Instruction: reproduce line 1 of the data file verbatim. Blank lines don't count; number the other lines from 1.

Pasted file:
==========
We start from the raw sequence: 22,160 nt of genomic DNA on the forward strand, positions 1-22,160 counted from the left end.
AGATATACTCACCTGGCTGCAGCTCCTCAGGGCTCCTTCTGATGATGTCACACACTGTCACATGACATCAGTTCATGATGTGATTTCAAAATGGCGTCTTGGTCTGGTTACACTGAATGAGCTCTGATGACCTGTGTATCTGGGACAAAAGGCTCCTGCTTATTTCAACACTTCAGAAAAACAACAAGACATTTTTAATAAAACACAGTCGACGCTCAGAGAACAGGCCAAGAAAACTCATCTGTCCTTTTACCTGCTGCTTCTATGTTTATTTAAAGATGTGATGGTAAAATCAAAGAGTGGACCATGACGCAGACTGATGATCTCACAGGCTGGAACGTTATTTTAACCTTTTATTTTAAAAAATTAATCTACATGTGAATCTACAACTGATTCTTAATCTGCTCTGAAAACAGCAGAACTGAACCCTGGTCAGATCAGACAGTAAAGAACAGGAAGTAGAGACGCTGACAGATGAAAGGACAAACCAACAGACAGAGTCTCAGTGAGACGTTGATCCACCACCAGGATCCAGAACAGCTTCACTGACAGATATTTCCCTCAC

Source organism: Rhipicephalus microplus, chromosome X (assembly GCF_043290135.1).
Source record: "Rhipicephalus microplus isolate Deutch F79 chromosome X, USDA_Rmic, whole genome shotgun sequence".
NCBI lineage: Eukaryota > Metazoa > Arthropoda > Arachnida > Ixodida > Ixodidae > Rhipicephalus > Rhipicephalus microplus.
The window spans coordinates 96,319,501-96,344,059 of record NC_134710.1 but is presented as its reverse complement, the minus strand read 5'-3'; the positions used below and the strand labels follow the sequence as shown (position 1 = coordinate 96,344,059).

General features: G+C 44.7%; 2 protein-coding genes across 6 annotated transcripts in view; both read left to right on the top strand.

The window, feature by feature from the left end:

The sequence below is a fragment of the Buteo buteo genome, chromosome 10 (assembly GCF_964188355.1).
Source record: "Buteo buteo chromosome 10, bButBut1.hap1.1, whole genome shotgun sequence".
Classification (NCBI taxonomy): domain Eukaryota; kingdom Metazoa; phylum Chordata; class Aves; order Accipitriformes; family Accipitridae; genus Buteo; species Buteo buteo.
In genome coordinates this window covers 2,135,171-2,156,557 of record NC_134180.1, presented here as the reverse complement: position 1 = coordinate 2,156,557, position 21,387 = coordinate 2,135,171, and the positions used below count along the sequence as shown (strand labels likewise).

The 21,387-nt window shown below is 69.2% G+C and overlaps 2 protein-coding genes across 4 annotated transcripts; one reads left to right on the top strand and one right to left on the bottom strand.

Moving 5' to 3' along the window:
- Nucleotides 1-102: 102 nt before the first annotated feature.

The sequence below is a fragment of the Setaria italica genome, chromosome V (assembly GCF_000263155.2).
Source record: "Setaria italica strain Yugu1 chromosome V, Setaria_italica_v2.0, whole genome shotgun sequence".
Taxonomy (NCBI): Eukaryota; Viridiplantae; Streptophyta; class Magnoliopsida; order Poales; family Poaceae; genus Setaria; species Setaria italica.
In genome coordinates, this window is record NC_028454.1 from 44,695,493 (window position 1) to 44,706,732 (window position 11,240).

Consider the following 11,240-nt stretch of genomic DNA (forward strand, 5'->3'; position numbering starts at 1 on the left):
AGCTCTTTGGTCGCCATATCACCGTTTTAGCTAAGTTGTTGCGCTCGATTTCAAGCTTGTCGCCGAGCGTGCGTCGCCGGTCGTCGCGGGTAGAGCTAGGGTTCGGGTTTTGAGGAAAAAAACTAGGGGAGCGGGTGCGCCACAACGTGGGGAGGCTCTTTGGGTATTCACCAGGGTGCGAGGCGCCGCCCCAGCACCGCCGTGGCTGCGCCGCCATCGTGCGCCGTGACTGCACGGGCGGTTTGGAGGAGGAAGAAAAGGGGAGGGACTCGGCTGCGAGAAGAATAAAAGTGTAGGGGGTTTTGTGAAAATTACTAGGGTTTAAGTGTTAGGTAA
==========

We start from the raw sequence: 22,160 nt of genomic DNA on the forward strand, positions 1-22,160 counted from the left end.